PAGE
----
In a tour de force of biological chemistry, scientists have pieced together an entire protein hormone from scratch, and demonstrated that it works just as well in mice as the natural version. If verified, the complete synthesis of erythropoietin, a hormone that stimulates the production of red blood cells, would mark a new stage in the production and study of biological therapeutics.
No one is more pleased with the achievement—a decade in the making—than Samuel Danishefsky, a biological chemist at the Memorial Sloan-Kettering Cancer Center in New York, who led the team. “We think we’ve reached an important milestone,” he says. “I am very proud.”
But this is the second time that his group has published such a claim in just over a year, opening up a philosophical debate about where the finish line really is, and if Danishefsky has met the lofty goal that he — and the scientific community — have set for themselves.
“This is very important work,” says biological chemist Yasuhiro Kajihara of Osaka University in Japan. He warns, however, that the team’s analysis is ambiguous, and there is still much more progress to be made. “Is this molecule really correctly folded?” he asks.
Erythropoietin, also known as EPO, is naturally produced by the kidneys and became notorious as a performance-enhancing drug used by cyclists in the Tour de France. More conventionally, EPO is used to treat anemia resulting from cancer, HIV/AIDS, and chronic kidney disease.
Unlike traditional, small-molecule drugs that can be precisely engineered in chemistry labs, biological therapeutics are proteins and similar biomolecules that are produced by plant, animal or bacterial cells, resulting in heterogeneous mixtures of closely related compounds. Drugmakers typically manufacture EPO in genetically modified cultures of Chinese hamster cells. As in human cells, these EPO molecules get 'decorated' variously with sugar chains, producing a cocktail of so-called glycoforms with different three-dimensional structures.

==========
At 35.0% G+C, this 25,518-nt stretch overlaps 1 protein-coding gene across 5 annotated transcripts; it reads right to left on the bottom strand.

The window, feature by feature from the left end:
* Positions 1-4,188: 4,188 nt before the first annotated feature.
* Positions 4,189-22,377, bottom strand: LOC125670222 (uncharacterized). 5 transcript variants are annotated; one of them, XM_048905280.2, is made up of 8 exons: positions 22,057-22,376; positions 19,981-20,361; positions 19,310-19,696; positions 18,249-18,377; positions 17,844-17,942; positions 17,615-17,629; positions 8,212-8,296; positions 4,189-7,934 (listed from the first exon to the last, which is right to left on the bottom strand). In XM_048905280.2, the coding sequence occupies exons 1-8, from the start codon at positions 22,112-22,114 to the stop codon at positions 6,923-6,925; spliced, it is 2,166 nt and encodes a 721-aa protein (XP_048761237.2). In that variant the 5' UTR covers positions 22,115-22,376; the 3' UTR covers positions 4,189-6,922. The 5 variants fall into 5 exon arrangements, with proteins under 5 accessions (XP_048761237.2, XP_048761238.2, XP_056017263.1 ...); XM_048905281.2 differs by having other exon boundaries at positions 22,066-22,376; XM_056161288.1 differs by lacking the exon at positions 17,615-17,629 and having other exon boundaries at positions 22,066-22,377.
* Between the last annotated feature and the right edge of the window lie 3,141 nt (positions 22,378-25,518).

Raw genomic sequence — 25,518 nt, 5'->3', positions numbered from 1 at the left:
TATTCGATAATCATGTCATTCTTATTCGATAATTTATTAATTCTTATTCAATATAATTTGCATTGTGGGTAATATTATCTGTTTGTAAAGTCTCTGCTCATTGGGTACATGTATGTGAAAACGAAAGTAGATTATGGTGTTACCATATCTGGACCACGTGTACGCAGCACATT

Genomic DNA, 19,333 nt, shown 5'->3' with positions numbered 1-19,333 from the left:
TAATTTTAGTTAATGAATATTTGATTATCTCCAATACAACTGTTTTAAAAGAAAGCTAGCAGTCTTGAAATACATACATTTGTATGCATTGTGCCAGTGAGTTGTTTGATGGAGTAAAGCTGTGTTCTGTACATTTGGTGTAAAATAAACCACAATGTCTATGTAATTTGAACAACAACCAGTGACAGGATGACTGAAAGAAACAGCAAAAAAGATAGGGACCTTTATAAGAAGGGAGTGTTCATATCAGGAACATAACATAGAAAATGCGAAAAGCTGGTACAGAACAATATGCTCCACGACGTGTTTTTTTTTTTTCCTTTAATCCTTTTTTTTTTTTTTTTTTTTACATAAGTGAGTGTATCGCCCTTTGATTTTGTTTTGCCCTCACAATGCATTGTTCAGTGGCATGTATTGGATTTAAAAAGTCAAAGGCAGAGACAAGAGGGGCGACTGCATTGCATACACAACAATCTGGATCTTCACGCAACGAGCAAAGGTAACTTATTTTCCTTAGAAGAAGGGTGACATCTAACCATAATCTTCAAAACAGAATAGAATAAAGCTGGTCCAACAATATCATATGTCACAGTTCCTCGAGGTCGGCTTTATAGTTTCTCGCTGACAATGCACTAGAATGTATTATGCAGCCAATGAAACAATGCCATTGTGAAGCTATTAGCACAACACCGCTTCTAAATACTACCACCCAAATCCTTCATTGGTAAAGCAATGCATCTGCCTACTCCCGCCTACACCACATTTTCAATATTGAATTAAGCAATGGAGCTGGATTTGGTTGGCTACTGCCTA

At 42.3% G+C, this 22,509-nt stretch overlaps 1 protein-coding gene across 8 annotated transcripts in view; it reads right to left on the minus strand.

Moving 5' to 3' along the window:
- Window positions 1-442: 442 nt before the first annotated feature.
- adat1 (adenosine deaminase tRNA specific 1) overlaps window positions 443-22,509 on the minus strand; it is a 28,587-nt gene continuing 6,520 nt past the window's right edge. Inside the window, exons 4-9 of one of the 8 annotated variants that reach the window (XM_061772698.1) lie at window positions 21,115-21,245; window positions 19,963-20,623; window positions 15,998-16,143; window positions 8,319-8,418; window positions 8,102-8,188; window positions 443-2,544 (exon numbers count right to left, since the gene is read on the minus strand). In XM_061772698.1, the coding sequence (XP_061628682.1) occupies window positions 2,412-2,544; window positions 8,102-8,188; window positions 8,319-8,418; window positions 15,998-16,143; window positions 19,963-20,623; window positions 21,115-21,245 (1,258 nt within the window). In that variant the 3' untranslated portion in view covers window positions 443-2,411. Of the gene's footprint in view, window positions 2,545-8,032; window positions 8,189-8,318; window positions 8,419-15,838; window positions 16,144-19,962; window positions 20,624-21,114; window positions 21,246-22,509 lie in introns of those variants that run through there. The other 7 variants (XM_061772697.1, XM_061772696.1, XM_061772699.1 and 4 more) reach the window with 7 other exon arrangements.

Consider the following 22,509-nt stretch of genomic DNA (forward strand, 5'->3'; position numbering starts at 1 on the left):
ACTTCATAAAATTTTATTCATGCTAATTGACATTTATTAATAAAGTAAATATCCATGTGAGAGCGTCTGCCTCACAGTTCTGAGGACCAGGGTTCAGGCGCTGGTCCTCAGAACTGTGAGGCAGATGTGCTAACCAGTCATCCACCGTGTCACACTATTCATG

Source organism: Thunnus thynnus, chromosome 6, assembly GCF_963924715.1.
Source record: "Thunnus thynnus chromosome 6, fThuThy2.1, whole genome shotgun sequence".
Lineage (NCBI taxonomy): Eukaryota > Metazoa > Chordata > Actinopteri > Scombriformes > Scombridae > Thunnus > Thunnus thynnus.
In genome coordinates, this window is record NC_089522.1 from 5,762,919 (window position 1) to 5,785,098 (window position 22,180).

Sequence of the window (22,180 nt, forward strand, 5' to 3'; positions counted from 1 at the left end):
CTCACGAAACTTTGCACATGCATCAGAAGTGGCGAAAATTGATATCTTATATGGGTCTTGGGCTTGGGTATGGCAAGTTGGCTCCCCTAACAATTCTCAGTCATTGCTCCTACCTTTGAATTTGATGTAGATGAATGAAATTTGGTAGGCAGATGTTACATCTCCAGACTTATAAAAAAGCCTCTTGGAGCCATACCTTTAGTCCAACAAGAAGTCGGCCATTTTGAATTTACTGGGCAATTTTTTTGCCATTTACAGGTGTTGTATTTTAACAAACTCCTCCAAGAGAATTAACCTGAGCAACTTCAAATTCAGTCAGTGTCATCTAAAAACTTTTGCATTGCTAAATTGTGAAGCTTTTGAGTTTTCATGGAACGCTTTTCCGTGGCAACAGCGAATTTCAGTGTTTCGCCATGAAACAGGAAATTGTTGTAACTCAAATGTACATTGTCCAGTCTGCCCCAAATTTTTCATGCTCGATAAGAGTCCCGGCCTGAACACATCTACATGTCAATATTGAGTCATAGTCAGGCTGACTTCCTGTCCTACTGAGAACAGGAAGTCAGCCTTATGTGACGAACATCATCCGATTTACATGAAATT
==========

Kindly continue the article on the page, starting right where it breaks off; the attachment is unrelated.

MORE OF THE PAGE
There are likely to be more than 50 different EPO glycoforms, and some of them seem to be more effective than others, having greater stability or a longer half-life in the blood. But they have never been fully studied, because individual glycoforms cannot be isolated in pure form. Consequently, scientists have long wanted to be able to synthesize the individual glycoforms chemically and test them.
Chemists achieved early success by building simplified versions of EPO, which had biological activity but were not chemically the same as naturally occurring EPO. In the early 2000s, Danishefsky—who is best known for synthesizing Taxol (paclitaxel), a small-molecule cancer drug derived from the Pacific yew tree—set his sights on synthesizing EPO that would be identical to that in the body. But there were important differences between cracking EPO and cracking Taxol. “There is no such thing as EPO, if by that you mean a single entity,” Danishefsky says. “Therefore, when you undertake to do total synthesis, you are defining to some extent what that goal is.”
Nevertheless, in 2012, Danishefsky declared success, touting total chemical synthesis of EPO in Angewandte Chemie. However, the work was criticized for attaching relatively small sugars to EPO’s protein scaffold and for the fact that the synthetic EPO had very low biological activity in cells. In hindsight, he admits, it may have been premature to declare victory.
His team's new study, published today in Science leaves no room for doubt, Danishefsky says. The researchers have incorporated much larger sugars, which are more representative of those that occur naturally. Indeed, the techniques that succeeded in the 2012 synthesis utterly failed with the larger sugars. “We had to start over,” he says: “Back to the drawing board, but not back to the cave.” Three mice injected with the new synthetic EPO showed bursts in the numbers of young red blood cells that rivaled levels in those injected with Procrit, a commercial EPO.
Scientists contacted by Nature uniformly applauded the technical feat of stringing together all the 166 amino-acid building blocks in EPO, but they expressed concern about whether the team had produced pure glycoforms, properly folded. Biological chemist Carlo Unverzagt of the University of Bayreuth in Germany notes that the purity of their chemical building blocks decreased with each step of synthesis, and that the researchers failed to obtain a mass spectrum of the final folded protein. Without knowing for certain how much EPO was synthesized, their comparison of activity with commercial epo is unreliable. “Biological activity of the final product alone cannot be viewed as a measure of purity,” he says.
Danishefsky feels stung by the criticisms. “It’s a very tough crowd,” he sighs. “We never said it is absolutely pure, but it is one glycoform.” He argues that it is unfair to criticize their failure to obtain a mass spectrum, because no one has obtained a mass spectrum of natural EPO—only of its mutated, simplified forms. “It’s a little bit like saying, why didn’t Lindberg also fly across Europe?”
This article is reproduced with permission from the magazine Nature. The article was first published on December 12, 2013.